1 Indonesia to Saudi Arabia to Turkey and Kuwait, Iran, et cetera. And
2 nobody found this strange. So why, then, would it be strange if the Serbs
3 helped other Serbs? So aid and assistance by definition does not imply
4 any form of command.
5 And on the other hand, we have a formed structure, an established
6 structure of the army of Republika Srpska and the parliament and the
7 government and all the other organs that this implies, and our
8 relationship to them were as people on a footing of equality.
9 JUDGE MAY: This is how time is wasted because you're making a
10 speech. What is the question that you want to ask the witness?
11 THE ACCUSED: [Interpretation] Well, that's precisely the question.
12 MR. MILOSEVIC: [Interpretation]
13 Q. Can we separate those two things? Is it clear that those two
14 things are two distinct things and not identical?
15 A. I don't think they're as distinct as you're trying to make out,
16 but I think that it was part of your strategy of avoiding sanctions, or at
17 least trying to get sanctions suspended, that you should demonstrate to
18 the world that there was a separation. And I think that, over time, that
19 separation grew more credible. But I think we need to bear a little
20 qualification. I mean, you know, what was Pale? What were these people?
21 They were a small number, really, of people who were dependent for very
22 large part of their existence on their relationship with your government.
23 From time to time they bargained and got ammunition, no doubt, maybe more,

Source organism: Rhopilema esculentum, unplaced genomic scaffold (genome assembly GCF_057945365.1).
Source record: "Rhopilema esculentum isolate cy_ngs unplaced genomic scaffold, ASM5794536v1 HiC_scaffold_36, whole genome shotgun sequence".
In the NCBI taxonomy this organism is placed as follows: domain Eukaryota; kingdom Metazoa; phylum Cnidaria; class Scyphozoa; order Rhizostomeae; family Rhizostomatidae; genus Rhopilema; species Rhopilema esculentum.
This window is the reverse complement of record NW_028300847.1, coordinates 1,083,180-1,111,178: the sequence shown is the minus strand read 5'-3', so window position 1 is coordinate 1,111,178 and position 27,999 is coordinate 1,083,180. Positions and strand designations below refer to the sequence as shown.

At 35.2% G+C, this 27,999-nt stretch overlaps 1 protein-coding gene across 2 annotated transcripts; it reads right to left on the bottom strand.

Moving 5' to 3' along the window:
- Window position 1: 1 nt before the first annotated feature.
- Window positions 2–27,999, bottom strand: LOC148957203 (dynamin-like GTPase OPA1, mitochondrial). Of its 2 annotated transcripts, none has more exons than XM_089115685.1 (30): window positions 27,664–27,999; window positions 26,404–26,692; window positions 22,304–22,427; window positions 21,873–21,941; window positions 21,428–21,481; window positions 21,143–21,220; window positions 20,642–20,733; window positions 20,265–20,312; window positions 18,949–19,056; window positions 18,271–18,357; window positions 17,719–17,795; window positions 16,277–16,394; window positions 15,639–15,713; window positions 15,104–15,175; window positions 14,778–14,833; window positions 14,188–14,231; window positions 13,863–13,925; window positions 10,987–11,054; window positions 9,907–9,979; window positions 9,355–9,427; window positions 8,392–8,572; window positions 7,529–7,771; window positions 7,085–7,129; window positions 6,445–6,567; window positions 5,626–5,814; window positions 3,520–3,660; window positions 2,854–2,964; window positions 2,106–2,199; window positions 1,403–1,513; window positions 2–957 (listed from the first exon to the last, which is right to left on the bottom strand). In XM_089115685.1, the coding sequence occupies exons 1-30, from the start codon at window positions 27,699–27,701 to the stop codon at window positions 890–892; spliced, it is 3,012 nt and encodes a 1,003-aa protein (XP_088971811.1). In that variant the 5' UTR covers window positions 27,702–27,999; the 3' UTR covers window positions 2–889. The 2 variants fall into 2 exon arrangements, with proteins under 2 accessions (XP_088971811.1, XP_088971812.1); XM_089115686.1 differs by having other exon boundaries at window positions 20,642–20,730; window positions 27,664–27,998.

24 and certainly oil, from the Croatians, but broadly speaking, all their
25 main supply lines came through your country.
1 Now, that gives you leverage. Does it give you command? We can
2 argue about that. I think this is an area which I was not an expert in.
3 It was not my fundamental task to determine, and I would need to know and
4 to see some of the transcripts of the instructions that you gave to your
5 military commanders during this period to know exactly.
6 But I don't -- I don't seek to deny that you were making a
7 distinction and that it is a distinction of substance but not necessarily
8 a total distinction. I think there was a measure of command at times in
9 your relationship with Karadzic, Krajisnik, and even Mladic.
10 Q. Lord Owen, not to run into any misunderstandings and confusion,
11 and as time is of the essence here - I hope you will agree with that - let
12 me say the following: You talk about the fact that the army, in 1991 and
13 1992, came to Bosnia, the JNA, and that especially in 1992, that that was
14 a critical year, and that in a way, at that time, the possibility existed
15 for that to be stopped by Serbia; is that right? Or if you don't want to
16 say Serbia, that I myself could have. But we're talking about 1991 and
17 1992 and the presence of the JNA in Bosnia-Herzegovina.
18 A. I think that it would have been possible to have pulled back
19 ammunition, arms, and people more extensively than you did, and that was
20 the judgement of the UN Security Council in May 1992 when they applied
21 sanctions against Serbia and Montenegro.